P G = G m a x   e A e k t
where PG = gas production (mL/g DM), Gmax = maximum gas production (mL/g DM), A = lag or adaptation phase (h), t = time (h), and k = gas production rate (h−1).
The gas samples of the fermenters were obtained from the headspace at 12 h to calculate the gas fraction (CO2 and CH4) using the Biogas 5000 equipment (Landtec, Dexter, MI, USA); the liquid samples were centrifugated at 2500 rpm for 5 min and filtered for the analysis of N-NH3 and VFA [28], and frozen immediately afterward. VFA were analyzed on a 6890 N gas chromatograph (Agilent Technologies, Wilmington, DE, USA) equipped with a flame ionization detector and an HP-Innowax polyethylene glycol capillary column (30 m × 0.32 mm × 0.15 µm, J&W Scientific, Folsom, CA, USA). The oven temperature was set from 80 °C (held for 1 min) to 120 °C at a rate of 20 °C/min to 205 °C at a rate of 10 °C/min and held for 2 min. Hydrogen was the carrier gas at a constant flow rate of 40 mL/min and 1 µL of the sample was injected in no split mode. The peaks were identified by comparing retention times with VFA standards. The results were expressed as mmol of each VFA per 100 mmol of total VFA detected.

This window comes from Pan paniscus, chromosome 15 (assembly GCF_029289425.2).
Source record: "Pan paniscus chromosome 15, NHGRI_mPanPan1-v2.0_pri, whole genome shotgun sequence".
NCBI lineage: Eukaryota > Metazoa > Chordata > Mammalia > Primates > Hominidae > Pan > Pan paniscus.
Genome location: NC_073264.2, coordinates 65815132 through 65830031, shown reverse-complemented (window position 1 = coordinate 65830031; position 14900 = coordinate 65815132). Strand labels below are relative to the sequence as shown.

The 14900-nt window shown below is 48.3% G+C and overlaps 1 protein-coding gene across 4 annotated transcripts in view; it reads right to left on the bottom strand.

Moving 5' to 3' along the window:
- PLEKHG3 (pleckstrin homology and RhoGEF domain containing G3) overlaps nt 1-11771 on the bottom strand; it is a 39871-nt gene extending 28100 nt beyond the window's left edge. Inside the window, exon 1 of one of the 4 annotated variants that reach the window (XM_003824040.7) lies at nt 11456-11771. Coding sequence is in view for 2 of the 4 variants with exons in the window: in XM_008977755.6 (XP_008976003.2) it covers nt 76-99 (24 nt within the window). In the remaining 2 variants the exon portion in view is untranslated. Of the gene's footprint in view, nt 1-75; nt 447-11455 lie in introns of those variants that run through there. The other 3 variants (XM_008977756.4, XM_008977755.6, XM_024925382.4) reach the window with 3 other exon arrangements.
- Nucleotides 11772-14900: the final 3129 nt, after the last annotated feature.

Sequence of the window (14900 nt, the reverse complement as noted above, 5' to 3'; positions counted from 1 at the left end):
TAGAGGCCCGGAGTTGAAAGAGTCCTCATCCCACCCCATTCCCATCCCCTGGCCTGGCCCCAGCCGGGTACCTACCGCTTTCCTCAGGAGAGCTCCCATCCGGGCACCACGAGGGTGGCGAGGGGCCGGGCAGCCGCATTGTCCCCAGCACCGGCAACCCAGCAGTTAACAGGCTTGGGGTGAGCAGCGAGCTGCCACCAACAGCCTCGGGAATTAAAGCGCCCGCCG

The ruminal environment was evaluated with N-NH3, of which the samples were analyzed using a Genesys 10S VIS UV visible spectrophotometer (Thermo ScientificTM, Madison, WI, USA) at a wavelength of 630 nm [28].
The data obtained from animal performance were analyzed using a completely randomized design with a generalized linear model. Experimental data were adjusted to quadratic models and regression coefficients were obtained. Statistical significances of the regression terms were examined by variance analyses (ANOVA) for the three parameters of the Gompertz sigmoidal equation (p < 0.05).